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Coast Guard to review exercise after Potomac security scare

  • Story Highlights
  • Coast Guard will "take a good, hard look" at handling of exercise, official says
  • FAA official: Flights delayed at Reagan National Airport for about 20 minutes
  • Exercise occurs near where president observed 9/11 anniversary at Pentagon
  • White House spokesman criticizes CNN for reporting event
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WASHINGTON (CNN) -- The U.S. Coast Guard promised a "thorough review" Friday after a training exercise intended to have been "normal" and "low profile" wound up instead triggering concerns about the security of the president on the anniversary of the September 11 attacks.

Coast Guard Vice Adm. John Currier says the training event on the Potomac was a routine exercise.

U.S. Coast Guard vessels participate in a training exercise Friday on the Potomac River.

"We are going to take a good, hard look at what we did here today and ensure that, if we need to modify procedures, if we need to modify communications, we will do so in the future," Vice Adm. John Currier of the Coast Guard said.

The incident began shortly before 10 a.m., when CNN journalists monitoring video from a Washington TV station saw Coast Guard vessels apparently trying to keep another vessel from passing.

The Coast Guard vessels were moving rapidly in the water as the president's motorcade drove on the nearby Memorial Bridge, after a September 11 commemoration event at the Pentagon.

In a Coast Guard radio transmission audible over police scanners monitored by CNN, a voice could be heard saying, "You're approaching a Coast Guard security zone. ... If you don't stop your vessel, you will be fired upon. Stop your vessel immediately."

Later, someone could be heard saying "bang, bang, bang, bang" and "we have expended 10 rounds."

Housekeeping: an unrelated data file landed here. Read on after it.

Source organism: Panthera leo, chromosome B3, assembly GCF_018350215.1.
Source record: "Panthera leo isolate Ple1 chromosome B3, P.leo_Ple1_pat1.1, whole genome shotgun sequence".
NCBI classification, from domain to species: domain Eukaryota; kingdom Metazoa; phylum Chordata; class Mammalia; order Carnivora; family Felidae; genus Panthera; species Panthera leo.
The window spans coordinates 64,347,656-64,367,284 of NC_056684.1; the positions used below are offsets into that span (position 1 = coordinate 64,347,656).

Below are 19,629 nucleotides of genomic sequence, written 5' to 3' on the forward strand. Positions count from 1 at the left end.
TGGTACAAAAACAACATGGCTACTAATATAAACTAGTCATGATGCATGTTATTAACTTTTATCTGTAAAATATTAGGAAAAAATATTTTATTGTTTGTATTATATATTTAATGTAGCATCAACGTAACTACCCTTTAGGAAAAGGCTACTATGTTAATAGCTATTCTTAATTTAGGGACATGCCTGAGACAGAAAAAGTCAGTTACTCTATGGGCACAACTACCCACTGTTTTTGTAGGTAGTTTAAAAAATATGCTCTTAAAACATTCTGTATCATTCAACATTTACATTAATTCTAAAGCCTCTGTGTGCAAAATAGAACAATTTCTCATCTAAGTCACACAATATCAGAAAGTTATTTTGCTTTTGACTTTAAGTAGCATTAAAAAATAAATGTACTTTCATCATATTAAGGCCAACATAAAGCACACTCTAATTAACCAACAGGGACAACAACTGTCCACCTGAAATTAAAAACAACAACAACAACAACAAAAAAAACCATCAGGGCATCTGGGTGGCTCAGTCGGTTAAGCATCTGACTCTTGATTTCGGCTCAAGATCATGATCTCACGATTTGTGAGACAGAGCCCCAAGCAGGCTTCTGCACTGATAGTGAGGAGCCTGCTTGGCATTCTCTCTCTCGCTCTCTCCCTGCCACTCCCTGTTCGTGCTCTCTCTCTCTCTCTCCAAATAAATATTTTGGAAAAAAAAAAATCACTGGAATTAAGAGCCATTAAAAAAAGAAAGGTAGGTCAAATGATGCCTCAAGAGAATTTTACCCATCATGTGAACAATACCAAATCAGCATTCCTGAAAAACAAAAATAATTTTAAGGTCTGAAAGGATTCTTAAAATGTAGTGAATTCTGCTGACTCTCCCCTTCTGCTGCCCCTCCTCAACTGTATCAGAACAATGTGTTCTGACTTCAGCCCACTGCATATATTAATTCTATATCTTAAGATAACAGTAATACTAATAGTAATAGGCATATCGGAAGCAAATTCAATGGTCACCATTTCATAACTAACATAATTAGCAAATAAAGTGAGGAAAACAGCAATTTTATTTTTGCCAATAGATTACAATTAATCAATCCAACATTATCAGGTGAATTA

CNN called the Coast Guard immediately after the initial reports suggesting possible trouble in the water; a spokeswoman said she had no information about activity in that area.

Over the next 20 to 25 minutes, CNN made several phone calls and sent several e-mails to the USCG spokeswoman, asking for information. The spokeswoman said she was attempting to get information but was not able to get any.

After CNN heard the radio transmission saying 10 rounds had been expended, CNN went to air with the story.

At 10:23 a.m. ET, after CNN had aired its initial report, the spokeswoman said that she had heard the incident may have been an exercise but that she did not know the source of that information.

At 11:09 a.m., CNN received a Coast Guard e-mail confirming that it was a training exercise.

The Coast Guard said that a training frequency had been used for communication.

Currier said that such radio transmissions generally begin with an announcement that they are training exercises but added that he did not know whether that was done in this case. Video Watch as Currier describes a "normal training exercise" »

Officials said that no shots were fired and that the radio announcements were a standard part of the exercise.

Other agencies, including the Secret Service, which protects the president, had not been notified of the exercise in advance.

The Secret Service said Obama had returned to the White House by the time reports surfaced of possible shots fired in the area. Video Watch how the exercise on the Potomac stirs up commotion »

Federal agency emergency operations centers were neither aware of nor notified about the exercise and began implementing response procedures as though it had been a real event, a federal source said.